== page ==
There is No Such Thing as a Silly Question

Asking questions is a very important part of being a Governor. As part of our monitoring role, we have to ascertain all sorts of different facts, such as; what strategies are working, what resources might be useful to buy, how we are doing compared to other schools and where we could improve. Questions also help to ensure that the school is recording and tracking progress effectively, so we can be sure that we maintain high standards. We work closely with our Headteacher and SLT (Senior Leadership Team, see, more abbreviations!) who provide us with lots of data, in the form of graphs and charts, as well as presentations, to ensure we know exactly what is going on with our pupils' learning. The data is the bit I find most difficult, but, fortunately, as we are a team, I am allowed to be good at other things, and if I don't understand the data, there's always someone I can ask. Another way we find out how the school is doing, is through Governor Days. These are great fun and you get to see a real 'behind the scenes' of the school day. We do class observations, where we are meant to watch what goes on during a lesson, but nearly always end up getting involved in something, I've trooped around a field collecting leaves, guillotined coloured paper, and all sorts of other fun activities, it's so hard not to join in! We also take part in Learning Walks, where we are shown around the school and see evidence of the learning that goes on, through work books, class displays and interacting with the children.

A Link for Parents

A lot of people don't realise that another important part of being a Governor is providing a link for parents. This could be an informal conversation, perhaps to answer a question, or make a suggestion to improve the way the school runs. Governors try to be available at school functions, to ensure parents have  an opportunity to get to know us and find out more about our role. In some cases, though, our job involves helping to sort out disagreements and disputes between parents and the school. We are completely impartial and, should a dispute arise, we have stringent procedures in place to ensure fairness to all parties. Our aim is to help parents resolve matters so that everyone is satisfied. We will always try to do this amicably, and it's surprising how often having an impartial third party can help find a resolution, but, where this isn't possible, the Chair of Governors can launch an investigation to ensure the parents' views are heard and the complaint is taken forward, strictly adhering to the Local Education Authority Guidance for Complaints. It's very rare that complaints are such that they can't be resolved between parents and staff, but I think it's important that we are there to help if necessary. I have been really surprised by all the different roles involved in this post and have really enjoyed seeing school life from a different perspective. It's certainly proved to be very educational!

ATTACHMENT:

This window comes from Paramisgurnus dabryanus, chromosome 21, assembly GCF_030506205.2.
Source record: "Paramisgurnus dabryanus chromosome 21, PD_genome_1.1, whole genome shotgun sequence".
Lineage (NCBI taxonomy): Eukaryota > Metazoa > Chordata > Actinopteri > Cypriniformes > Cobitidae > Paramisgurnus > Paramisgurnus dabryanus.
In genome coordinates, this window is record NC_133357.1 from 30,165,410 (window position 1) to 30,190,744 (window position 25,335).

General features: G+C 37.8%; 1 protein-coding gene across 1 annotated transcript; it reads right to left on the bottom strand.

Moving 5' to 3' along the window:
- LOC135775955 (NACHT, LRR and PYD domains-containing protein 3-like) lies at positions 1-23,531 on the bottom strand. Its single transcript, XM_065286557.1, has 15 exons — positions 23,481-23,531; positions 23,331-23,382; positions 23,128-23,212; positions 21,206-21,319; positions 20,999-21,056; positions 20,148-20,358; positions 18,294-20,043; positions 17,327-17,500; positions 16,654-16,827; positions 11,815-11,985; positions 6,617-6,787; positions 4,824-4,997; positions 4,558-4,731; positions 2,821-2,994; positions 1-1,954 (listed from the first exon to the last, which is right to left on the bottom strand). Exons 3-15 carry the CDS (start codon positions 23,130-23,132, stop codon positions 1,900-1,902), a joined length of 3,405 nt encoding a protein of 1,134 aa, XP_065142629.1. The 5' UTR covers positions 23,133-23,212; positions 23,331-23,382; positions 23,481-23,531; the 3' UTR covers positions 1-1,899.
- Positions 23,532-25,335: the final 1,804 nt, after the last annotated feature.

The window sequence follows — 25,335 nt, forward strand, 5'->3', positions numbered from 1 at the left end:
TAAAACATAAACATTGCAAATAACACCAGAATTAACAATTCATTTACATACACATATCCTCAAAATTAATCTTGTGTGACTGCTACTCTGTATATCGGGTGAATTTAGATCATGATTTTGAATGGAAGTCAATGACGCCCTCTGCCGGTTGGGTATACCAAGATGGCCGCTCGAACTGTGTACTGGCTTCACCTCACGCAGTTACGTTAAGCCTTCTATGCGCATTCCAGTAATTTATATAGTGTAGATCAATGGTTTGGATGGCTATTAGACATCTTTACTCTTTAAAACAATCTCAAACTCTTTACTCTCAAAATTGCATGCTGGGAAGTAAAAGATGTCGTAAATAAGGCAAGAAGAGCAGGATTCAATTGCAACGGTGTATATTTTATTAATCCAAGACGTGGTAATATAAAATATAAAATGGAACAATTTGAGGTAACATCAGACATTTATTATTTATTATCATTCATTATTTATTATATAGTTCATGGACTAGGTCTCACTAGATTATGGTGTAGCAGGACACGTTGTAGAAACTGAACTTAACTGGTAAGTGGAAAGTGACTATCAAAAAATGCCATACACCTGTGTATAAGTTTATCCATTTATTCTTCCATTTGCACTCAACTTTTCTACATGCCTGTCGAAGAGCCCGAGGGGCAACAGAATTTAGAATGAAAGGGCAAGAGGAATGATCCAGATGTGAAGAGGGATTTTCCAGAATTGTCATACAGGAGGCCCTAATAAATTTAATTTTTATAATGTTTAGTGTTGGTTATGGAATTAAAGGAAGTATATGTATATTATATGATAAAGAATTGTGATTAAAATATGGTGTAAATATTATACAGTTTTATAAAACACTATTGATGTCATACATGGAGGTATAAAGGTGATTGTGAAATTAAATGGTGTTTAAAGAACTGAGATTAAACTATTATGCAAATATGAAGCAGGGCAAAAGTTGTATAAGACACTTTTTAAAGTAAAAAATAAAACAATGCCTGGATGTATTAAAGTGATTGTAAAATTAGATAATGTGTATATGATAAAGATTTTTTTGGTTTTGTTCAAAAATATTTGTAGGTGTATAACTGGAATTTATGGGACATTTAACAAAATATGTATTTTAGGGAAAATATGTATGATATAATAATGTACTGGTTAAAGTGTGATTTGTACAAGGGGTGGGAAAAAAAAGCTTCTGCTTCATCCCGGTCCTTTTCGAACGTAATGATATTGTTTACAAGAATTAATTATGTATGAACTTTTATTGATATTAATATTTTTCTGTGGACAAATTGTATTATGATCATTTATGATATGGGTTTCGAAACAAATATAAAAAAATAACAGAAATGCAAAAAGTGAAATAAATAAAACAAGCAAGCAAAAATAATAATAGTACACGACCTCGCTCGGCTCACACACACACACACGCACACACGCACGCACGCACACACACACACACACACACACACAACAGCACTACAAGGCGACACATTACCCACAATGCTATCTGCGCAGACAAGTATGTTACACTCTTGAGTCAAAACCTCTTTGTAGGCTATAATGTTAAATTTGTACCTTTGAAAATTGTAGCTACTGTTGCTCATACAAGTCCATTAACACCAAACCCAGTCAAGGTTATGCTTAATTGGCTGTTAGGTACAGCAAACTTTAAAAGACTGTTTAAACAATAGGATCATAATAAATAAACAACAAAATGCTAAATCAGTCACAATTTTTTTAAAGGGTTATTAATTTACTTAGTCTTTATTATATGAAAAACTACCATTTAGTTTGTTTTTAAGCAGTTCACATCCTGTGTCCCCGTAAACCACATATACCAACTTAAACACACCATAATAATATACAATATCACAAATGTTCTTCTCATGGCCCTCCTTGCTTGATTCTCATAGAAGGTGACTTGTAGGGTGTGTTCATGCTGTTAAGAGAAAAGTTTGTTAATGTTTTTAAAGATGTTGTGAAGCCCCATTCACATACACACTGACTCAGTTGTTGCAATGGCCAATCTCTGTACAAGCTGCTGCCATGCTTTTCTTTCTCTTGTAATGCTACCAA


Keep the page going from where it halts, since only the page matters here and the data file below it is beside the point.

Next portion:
Photo by Andrew Taylor, via Creative Commons

Read my last post about education here; Depression; Postnatal and Beyond



  1. That's is a really interesting insight into life as a school governor Lucy. I always presumed you needed to know loads about how schools are run, so it's reassuring to know that as long as you have an interest in your child's education and/or the school system you can be a valuable asset to the school.

    1. Thank you. That was partly why I wrote it, I put it off for years for that same reason, yet schools really need people from all walks of life to create balance. :-)

  2. Love this post! I became a staff governor at the secondary school I teach and it is amazing how much I actually learnt from the process. I can't recommend being a governor highly enough even if just to give an insight into the education system.

  3. Thank you and I totally agree, I find it all really interesting and wish I had done it when my daughter was at school!

  4. thats fab chick xxx